While in no way looking to deflect from criticism of unnecessarily high fees or poor investment governance, I would argue that it is hard to conduct a productive discussion on system performance if there is no agreement on the goals of super funds. The sense of confidence seemingly built on its delivery of high returns in one investment regime may well prove to be fleeting.
The challenges of journey engagement
The final strategy to consider is managing duration. Let me draw out some of the challenges of journey management through three examples:
First, let’s consider a traditional institutional mandate – to manage a well-diversified portfolio that delivers a return premium to the global equity benchmark. The asset owner takes responsibility for the allocation of capital and sets the financial goal for the strategy. While no one enjoys under-performance, clients usually express greater confidence if their managers articulate in advance the financial condition likely to lead to weak outcomes over the short-term.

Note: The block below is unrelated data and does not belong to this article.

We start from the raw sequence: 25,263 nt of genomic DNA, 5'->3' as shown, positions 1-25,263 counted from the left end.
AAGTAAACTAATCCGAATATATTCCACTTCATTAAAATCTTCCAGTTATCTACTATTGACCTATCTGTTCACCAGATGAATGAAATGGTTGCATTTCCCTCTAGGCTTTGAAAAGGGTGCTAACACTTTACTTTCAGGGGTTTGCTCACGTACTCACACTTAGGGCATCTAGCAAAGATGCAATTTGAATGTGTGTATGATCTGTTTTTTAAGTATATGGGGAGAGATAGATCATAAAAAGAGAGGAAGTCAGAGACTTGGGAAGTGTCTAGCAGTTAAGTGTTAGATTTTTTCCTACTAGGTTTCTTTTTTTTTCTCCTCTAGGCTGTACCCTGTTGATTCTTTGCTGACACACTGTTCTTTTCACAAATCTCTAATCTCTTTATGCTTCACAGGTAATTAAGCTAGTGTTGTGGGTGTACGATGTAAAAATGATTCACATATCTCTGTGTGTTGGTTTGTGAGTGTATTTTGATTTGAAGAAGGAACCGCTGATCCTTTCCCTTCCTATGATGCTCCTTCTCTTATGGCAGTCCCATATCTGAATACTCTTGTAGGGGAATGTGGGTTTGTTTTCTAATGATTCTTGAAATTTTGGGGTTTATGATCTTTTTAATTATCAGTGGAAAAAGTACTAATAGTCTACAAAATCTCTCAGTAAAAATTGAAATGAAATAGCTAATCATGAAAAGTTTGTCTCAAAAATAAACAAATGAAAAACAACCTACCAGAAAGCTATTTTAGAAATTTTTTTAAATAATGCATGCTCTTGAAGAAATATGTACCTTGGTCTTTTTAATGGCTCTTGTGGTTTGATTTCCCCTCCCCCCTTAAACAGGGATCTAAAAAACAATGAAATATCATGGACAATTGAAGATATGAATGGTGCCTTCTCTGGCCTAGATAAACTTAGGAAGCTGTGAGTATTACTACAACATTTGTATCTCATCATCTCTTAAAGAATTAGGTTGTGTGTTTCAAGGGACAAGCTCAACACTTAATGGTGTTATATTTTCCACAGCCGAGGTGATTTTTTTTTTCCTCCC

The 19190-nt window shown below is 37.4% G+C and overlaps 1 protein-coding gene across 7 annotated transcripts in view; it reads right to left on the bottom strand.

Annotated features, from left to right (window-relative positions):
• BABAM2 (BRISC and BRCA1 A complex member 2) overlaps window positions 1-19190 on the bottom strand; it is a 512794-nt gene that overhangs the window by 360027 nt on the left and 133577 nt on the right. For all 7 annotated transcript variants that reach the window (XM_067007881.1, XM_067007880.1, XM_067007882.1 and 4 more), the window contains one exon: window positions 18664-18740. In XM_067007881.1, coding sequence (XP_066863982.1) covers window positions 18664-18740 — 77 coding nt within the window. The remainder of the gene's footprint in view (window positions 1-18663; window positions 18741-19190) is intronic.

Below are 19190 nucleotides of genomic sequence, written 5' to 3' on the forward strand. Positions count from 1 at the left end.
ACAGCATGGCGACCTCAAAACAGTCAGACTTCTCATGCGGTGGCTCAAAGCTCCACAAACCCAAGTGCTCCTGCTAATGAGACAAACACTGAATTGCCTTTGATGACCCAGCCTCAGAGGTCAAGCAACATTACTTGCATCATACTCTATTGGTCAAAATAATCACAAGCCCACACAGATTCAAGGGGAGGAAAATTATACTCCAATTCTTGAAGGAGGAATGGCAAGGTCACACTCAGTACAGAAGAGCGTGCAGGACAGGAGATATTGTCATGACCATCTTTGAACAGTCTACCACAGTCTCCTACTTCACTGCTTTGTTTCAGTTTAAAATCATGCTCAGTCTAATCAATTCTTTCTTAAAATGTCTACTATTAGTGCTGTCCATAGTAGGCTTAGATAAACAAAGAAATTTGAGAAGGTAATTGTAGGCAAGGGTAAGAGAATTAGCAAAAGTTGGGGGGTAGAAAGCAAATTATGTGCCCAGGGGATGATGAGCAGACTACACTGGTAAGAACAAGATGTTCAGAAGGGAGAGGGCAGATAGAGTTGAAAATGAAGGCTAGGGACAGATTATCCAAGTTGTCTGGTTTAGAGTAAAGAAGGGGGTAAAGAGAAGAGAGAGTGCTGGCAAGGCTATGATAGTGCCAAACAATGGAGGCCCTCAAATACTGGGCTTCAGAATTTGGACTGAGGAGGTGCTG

So, the fund manager will provide an estimate of the range of outcomes around the benchmark over various horizons. They may also describe future investment conditions that may disadvantage their strategy and estimate the likely extent of any relative return shortfall. If their investment approach leads to consistent structural differences in their portfolio relative to the benchmark – e.g. a bias toward stocks with lower price-to-earnings ratios – then they can use independent metrics to help establish an acceptable size of shortfall should those conditions emerge.